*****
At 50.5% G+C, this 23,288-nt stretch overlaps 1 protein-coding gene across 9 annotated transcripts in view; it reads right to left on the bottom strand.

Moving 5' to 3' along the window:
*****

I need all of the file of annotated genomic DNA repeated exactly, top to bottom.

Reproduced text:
At 50.5% G+C, this 23,288-nt stretch overlaps 1 protein-coding gene across 9 annotated transcripts in view; it reads right to left on the bottom strand.

Moving 5' to 3' along the window: